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Howie Good

PERSONAL MYTHS

1
I was born at six in the evening. Rumors that the doctor wore black gloves are untrue. The rivers and lakes were full. My mother put stones in her pocket to keep from floating back up. It was November, and the click of a revolver could stop a heart.

2
I came to a fence and climbed over it and then realized I had forgotten my bag on the other side. There was nothing in the bag I actually needed. I was traveling to a faraway country, where the word for rain was more real than the rain itself.

3
A fluttery bird spoke up. It's what happens sometimes. The sky brightened, but only for an instant.

4
We were friends before we were a couple, but unreliable narrators before we were either. When I opened the door, I found a small Midwestern city, suicidal and dimly lit. I couldn't explain it, not even with complex equations. We agreed to act as if these were things that mattered.

5
Mother dying, the wind said, come home. I closed my eyes to rest them. When I looked again, gilt trimmings glittered on military uniforms in the gaslight of the Hotel Brunswick's crowded ballroom. Such people usually leave misleading clues as to their whereabouts. I kept on toward another birthday. Why the shawled whores in the doorways had limbs that had metamorphosed into wings.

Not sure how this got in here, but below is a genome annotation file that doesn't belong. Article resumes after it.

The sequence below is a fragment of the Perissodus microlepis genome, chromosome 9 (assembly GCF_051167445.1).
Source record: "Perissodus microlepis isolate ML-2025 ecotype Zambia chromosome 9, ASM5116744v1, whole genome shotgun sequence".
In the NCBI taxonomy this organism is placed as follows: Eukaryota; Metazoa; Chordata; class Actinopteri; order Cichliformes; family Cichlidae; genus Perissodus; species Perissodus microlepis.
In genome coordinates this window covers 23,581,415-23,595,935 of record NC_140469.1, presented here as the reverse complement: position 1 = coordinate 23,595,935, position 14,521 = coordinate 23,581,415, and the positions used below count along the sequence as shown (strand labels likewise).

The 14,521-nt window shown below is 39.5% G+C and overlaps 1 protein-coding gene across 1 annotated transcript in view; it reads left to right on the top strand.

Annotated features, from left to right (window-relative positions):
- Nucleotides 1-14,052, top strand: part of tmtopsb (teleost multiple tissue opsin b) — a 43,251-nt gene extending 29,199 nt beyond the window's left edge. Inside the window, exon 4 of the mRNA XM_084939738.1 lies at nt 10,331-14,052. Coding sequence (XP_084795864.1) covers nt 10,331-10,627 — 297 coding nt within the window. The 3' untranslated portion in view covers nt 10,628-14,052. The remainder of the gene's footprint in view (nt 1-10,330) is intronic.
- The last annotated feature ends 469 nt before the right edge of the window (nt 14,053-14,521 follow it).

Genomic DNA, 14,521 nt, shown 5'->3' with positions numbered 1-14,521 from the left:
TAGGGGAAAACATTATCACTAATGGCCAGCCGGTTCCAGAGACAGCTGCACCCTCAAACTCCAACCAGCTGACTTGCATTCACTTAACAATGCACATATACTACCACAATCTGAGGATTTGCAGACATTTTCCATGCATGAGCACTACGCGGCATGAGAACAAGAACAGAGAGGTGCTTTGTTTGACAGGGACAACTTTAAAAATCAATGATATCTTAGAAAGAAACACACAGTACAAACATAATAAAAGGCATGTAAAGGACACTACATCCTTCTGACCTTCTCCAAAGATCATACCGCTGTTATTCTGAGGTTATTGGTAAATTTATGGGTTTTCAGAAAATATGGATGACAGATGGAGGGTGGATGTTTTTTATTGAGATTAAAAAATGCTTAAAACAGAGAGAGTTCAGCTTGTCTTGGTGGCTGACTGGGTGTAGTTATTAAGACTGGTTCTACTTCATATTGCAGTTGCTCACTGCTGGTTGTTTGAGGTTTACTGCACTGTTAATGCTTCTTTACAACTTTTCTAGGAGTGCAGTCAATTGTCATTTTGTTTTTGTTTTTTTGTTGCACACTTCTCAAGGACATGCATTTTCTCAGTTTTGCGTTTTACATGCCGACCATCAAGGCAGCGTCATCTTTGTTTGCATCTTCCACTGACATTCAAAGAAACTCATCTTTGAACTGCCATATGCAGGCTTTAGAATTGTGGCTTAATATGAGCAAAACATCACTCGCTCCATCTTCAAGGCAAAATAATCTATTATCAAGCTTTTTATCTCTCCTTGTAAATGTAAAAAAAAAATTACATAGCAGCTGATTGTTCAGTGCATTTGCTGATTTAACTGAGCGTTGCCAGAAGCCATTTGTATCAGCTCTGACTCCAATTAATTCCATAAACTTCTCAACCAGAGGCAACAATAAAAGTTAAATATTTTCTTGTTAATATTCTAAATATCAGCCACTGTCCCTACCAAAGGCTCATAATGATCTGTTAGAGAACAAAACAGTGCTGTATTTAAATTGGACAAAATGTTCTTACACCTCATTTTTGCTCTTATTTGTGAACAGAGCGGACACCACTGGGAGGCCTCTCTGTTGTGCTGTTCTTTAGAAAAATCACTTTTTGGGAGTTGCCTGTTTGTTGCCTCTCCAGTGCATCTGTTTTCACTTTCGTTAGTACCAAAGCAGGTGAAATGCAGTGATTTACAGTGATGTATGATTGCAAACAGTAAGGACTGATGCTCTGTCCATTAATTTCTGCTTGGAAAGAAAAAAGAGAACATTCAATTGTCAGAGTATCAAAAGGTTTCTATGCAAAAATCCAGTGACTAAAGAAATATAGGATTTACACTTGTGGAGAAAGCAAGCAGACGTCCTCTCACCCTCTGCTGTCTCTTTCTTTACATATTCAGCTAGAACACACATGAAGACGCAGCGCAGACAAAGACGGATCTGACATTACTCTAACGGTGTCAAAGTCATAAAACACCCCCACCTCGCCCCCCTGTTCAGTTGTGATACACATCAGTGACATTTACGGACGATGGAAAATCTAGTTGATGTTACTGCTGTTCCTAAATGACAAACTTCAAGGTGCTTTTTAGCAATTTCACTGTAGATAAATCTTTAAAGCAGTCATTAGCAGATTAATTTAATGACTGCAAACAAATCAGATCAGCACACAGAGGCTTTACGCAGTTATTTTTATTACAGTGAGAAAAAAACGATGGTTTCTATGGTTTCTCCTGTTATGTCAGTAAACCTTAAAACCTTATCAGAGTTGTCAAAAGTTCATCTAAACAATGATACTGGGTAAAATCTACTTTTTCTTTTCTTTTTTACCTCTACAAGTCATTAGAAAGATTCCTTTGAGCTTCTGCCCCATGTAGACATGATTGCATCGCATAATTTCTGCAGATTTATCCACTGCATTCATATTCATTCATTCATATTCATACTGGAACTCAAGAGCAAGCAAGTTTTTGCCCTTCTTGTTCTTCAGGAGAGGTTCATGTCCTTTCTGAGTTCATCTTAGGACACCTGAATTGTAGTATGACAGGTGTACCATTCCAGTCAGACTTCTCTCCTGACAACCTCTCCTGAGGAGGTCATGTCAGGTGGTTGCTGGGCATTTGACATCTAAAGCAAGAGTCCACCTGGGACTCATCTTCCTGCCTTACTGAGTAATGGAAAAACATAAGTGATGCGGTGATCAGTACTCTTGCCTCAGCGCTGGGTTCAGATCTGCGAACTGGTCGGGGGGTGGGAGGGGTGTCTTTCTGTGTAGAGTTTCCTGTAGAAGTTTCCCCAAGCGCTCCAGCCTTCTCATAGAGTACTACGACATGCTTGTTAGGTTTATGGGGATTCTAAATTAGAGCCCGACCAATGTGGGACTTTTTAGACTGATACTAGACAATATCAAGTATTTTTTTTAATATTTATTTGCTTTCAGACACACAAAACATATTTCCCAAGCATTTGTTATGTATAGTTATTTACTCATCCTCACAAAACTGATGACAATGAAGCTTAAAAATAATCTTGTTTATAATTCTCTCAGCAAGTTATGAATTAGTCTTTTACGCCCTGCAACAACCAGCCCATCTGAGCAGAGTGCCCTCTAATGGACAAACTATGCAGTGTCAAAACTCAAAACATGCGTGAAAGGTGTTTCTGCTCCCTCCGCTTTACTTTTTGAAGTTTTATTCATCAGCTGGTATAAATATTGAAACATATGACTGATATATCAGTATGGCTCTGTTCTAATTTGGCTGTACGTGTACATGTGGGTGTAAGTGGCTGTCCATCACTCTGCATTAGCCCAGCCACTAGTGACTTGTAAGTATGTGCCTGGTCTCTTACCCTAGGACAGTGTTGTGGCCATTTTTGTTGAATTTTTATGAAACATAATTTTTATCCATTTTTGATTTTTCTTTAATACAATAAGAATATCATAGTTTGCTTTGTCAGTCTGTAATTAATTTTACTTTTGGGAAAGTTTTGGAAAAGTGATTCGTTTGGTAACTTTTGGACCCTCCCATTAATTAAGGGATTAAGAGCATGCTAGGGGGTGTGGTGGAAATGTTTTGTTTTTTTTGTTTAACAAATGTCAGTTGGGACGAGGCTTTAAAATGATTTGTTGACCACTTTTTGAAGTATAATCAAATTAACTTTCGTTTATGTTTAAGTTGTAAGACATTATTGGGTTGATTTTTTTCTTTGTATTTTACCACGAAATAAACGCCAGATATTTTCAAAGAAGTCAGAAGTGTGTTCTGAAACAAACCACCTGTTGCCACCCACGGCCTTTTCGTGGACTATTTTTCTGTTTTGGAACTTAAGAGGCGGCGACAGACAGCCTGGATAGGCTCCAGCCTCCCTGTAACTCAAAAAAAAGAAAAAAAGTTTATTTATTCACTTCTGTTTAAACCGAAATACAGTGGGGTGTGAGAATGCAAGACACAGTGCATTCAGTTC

6
The road just ends. I enter a house with covered mirrors, buttercups brightening the curtains. Sometimes I wait to be rescued. Other times I remove the rope myself from around my neck

7
One had a dangerously fast heartbeat. The police knocked one down. One was mathematically eliminated – what you get, I suppose, for asking who wrote Shakespeare's plays. One tilted like a helicopter at takeoff. My dead. There have been years I haven't been able to visit you. There are days like this when that's all I
do.

8
My heart has been dismissed for being drunk on duty. You yell from another part of the house that your watch has stopped. Nothing works as well anymore as the perfume of decay. Later a man returning from sleep will wave his arms to ward off marauding dogs. It's night again, I yell back, and the chance of sunshine zero

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Howie Good is a journalism professor at SUNY New Paltz, is the author of the full-length poetry collections Lovesick, Heart with a Dirty Windshield, and Everything Reminds Me of Me.